reply to post by ofhumandescent
This latest crisis in Japan coupled with the Gulf oil gusher and the CoExit we poured on top of it means that now not only two major oceans
have been compromised but our air, soil and food chain are now involved.
But again, most people simply don't like to concentrate on the negative and will wait until the last minute, when it's already too evident and again,
this time, it may already be close to already being too late.
I live on the gulf coast, grew up here, family has been here a few generations. My great grandparents took everything they had and, along with a dozen
or so other families, left their homeland their their ancestors had lived in for many more generations than we've been here.
You would not believe the number of people I talk to on a daily basis (I'm a restaurant manager in a popular tourist town, so we see locals and out of
towners) who think both Fukushima and The Deep Horizon problems are either fixed or well under control.
Yeah, that's the stuff they used to clean up all
the oil, right?
People don't know or care about much beyond what crosses their narrow field of view at the end of their blinders. Unless it can be directly related to
them, too many people just don't care.
I know radiation is dangerous, I know that corruption and greed that are rampant in government and business should not have the keys to that closet. I
know public apathy plays in to their (They Live, great movie, gave me the chis and i figured the reason that it wasn't more popular was that it was
too close to the truth) hands.
A few are aware and have a wider field of vision, a greater percentage on this site than in the general public would qualify there.
Your mother was born the same year as my grandmother, so I imagine you are closer to my dad's generation than to mine. I am a gen Xer, but I am not
typical of what is commonly portrayed about them. I have educated myself in a tremendous number of subjects and have always been able to learn easily
You are so right in what you say in that we, the people, need to stand and make our voices heard. That is the ONLY thing we have left to us. I just
don't know if we can awaken enought people in time to make an impact.
I try. Believe me I try.
Think globally, act locally; see the tree thread in my signature.
What I find is that normalcy bias is too strong and sims has too much inertia to allow people to accept the depth of what Fukushima means for our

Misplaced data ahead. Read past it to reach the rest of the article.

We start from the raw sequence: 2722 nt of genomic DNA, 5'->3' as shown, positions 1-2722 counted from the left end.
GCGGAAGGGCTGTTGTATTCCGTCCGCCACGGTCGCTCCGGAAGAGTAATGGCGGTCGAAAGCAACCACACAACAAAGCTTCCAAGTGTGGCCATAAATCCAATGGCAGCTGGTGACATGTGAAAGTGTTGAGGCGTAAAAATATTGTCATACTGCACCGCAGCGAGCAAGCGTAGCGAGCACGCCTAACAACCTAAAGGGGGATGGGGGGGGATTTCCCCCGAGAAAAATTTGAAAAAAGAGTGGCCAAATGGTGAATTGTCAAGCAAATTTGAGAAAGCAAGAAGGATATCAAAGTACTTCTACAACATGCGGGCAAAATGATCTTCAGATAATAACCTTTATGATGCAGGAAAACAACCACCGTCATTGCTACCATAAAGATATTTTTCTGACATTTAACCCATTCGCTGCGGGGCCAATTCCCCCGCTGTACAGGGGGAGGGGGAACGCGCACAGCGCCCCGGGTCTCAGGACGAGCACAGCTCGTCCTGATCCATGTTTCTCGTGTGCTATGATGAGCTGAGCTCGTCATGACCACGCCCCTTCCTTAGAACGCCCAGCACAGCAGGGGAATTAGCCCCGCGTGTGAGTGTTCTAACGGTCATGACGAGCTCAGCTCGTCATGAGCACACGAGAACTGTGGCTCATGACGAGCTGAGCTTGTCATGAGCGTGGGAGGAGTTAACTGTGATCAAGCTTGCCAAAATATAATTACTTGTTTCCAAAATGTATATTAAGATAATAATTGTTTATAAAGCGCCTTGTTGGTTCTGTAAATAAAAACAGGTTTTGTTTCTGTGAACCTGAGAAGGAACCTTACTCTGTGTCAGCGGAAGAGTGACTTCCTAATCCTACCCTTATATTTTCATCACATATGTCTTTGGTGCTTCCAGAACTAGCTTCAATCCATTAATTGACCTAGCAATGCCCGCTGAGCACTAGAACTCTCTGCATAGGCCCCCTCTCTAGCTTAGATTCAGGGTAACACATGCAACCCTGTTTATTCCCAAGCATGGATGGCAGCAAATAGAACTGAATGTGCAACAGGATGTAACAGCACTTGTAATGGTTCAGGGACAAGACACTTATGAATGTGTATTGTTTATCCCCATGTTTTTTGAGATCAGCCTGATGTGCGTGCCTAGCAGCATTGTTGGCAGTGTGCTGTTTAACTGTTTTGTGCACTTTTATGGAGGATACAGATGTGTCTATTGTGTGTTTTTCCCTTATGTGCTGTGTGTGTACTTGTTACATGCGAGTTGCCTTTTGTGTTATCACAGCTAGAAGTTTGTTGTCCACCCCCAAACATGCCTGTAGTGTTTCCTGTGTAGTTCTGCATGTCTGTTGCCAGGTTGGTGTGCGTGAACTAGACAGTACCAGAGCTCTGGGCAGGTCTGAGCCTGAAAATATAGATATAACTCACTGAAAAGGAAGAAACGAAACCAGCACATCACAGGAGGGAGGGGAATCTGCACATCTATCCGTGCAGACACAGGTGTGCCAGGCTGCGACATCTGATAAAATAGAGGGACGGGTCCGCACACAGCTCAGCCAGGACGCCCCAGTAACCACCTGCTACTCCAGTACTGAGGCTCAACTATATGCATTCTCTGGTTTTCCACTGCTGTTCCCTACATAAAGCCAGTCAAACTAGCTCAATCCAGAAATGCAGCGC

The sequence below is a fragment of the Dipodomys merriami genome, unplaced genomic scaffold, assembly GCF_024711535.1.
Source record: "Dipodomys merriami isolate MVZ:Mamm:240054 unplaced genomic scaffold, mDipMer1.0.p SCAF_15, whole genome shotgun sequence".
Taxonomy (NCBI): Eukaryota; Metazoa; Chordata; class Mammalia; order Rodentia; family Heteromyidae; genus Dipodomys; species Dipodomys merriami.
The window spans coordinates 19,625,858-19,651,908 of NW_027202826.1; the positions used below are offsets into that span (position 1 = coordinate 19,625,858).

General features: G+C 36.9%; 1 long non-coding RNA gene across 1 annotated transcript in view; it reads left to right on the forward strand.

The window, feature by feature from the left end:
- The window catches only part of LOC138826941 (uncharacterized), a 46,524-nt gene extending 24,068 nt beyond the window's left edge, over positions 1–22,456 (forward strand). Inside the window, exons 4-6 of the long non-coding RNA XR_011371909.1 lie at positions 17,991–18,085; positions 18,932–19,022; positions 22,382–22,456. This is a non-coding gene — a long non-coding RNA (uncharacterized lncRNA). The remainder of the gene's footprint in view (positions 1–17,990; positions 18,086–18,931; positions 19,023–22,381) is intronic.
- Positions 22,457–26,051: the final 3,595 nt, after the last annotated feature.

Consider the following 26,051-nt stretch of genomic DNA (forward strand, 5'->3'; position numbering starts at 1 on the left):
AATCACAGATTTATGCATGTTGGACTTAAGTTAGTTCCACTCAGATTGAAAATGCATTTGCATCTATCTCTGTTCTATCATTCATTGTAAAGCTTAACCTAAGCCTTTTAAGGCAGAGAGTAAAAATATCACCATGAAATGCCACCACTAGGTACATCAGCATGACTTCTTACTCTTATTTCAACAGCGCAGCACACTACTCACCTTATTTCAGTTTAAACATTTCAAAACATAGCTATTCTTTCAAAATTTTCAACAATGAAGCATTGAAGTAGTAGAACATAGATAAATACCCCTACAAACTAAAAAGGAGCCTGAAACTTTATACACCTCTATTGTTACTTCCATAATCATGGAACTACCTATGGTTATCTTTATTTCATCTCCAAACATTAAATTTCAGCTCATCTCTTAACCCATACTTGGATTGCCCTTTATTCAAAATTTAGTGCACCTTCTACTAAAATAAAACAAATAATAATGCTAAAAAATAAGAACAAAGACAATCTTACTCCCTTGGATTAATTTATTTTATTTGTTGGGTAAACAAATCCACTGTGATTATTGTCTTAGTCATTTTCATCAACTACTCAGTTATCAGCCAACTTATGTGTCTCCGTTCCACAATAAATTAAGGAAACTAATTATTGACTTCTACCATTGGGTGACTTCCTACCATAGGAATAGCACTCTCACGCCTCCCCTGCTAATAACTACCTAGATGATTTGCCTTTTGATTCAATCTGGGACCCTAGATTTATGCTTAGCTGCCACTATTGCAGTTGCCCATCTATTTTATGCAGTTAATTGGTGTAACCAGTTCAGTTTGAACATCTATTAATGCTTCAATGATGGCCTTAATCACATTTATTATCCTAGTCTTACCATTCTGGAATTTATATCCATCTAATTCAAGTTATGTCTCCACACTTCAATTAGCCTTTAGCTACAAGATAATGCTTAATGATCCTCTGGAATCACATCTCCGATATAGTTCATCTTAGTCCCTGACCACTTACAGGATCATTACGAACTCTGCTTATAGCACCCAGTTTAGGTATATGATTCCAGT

Has this killed the Pacific?
I don't know. I hope it hasn't. I know
it has injured the ocean. If those hundreds of thousands of gallons of highly contaminated water do end
up in the ocean, that wound will be much deeper and be more difficult to treat.
Reactor 4 has proven to be an extremely tough (we've never been able to find video of that explosion) nut to crack, but just by looking at the
building, one can determine that it would have had to have been an incredibly powerful explosion.
Of the ~1535 (the chart below shows the breakdown) assemblies on the SFP of R4, ~200 are are fresh, unirradiated core awaitng the replcement of the
shroud of the reactor.
Caltech .pdf *******This is the direct link to the full 10MB
The remainder are previously used cores and are being bled of decay heat before being moved to the CSFP building:
Where more decay heat is bled off through a series of heat exchangers before he assemblies being eventually encased in a dry cask for long-term
building in fireground to the right of the image is the dry cask storage
If the earthquake caused significant enough damage, coolant would have begun leaking immediately and Ina very short time he temps would have reached
highe enough levels to strip water down to hydrogen and oxygen. Soon thereafter, the cladding on the fuel rods would have transformed into zirconium
hydride, which is explosive in and of itself.
Whatever has actuall happened over there, it is a very. Bad. Thing.
edit on 6-2-2012 by jadedANDcynical because: Typo